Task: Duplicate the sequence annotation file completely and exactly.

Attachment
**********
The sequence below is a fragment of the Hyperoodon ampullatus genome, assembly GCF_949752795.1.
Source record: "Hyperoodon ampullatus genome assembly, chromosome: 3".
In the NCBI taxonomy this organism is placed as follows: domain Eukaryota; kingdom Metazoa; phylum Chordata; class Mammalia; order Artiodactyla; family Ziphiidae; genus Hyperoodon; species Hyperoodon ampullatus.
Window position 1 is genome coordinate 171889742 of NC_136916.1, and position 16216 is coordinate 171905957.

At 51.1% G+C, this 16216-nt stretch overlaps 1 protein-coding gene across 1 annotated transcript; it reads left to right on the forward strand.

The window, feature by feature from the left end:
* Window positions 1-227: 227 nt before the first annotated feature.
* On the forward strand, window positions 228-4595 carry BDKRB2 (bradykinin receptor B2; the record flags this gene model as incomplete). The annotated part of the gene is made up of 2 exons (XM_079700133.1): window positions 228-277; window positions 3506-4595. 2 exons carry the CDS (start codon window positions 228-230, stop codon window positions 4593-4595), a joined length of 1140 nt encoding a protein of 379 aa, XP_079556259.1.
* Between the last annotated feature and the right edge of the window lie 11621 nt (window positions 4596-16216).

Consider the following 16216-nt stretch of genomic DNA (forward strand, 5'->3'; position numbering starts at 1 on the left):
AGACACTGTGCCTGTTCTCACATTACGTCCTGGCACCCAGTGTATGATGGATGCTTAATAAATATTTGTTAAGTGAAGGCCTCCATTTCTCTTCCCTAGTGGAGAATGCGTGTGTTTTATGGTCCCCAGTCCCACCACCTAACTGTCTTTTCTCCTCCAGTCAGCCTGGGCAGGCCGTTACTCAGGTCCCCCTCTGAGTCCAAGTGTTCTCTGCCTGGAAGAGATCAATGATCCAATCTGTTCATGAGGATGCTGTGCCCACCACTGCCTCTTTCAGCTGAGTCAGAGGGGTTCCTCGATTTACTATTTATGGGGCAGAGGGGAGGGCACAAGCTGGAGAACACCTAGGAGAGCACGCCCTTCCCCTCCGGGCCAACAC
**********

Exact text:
The sequence below is a fragment of the Hyperoodon ampullatus genome, assembly GCF_949752795.1.
Source record: "Hyperoodon ampullatus genome assembly, chromosome: 3".
In the NCBI taxonomy this organism is placed as follows: domain Eukaryota; kingdom Metazoa; phylum Chordata; class Mammalia; order Artiodactyla; family Ziphiidae; genus Hyperoodon; species Hyperoodon ampullatus.
Window position 1 is genome coordinate 171889742 of NC_136916.1, and position 16216 is coordinate 171905957.

At 51.1% G+C, this 16216-nt stretch overlaps 1 protein-coding gene across 1 annotated transcript; it reads left to right on the forward strand.

The window, feature by feature from the left end:
* Window positions 1-227: 227 nt before the first annotated feature.
* On the forward strand, window positions 228-4595 carry BDKRB2 (bradykinin receptor B2; the record flags this gene model as incomplete). The annotated part of the gene is made up of 2 exons (XM_079700133.1): window positions 228-277; window positions 3506-4595. 2 exons carry the CDS (start codon window positions 228-230, stop codon window positions 4593-4595), a joined length of 1140 nt encoding a protein of 379 aa, XP_079556259.1.
* Between the last annotated feature and the right edge of the window lie 11621 nt (window positions 4596-16216).

Consider the following 16216-nt stretch of genomic DNA (forward strand, 5'->3'; position numbering starts at 1 on the left):
AGACACTGTGCCTGTTCTCACATTACGTCCTGGCACCCAGTGTATGATGGATGCTTAATAAATATTTGTTAAGTGAAGGCCTCCATTTCTCTTCCCTAGTGGAGAATGCGTGTGTTTTATGGTCCCCAGTCCCACCACCTAACTGTCTTTTCTCCTCCAGTCAGCCTGGGCAGGCCGTTACTCAGGTCCCCCTCTGAGTCCAAGTGTTCTCTGCCTGGAAGAGATCAATGATCCAATCTGTTCATGAGGATGCTGTGCCCACCACTGCCTCTTTCAGCTGAGTCAGAGGGGTTCCTCGATTTACTATTTATGGGGCAGAGGGGAGGGCACAAGCTGGAGAACACCTAGGAGAGCACGCCCTTCCCCTCCGGGCCAACAC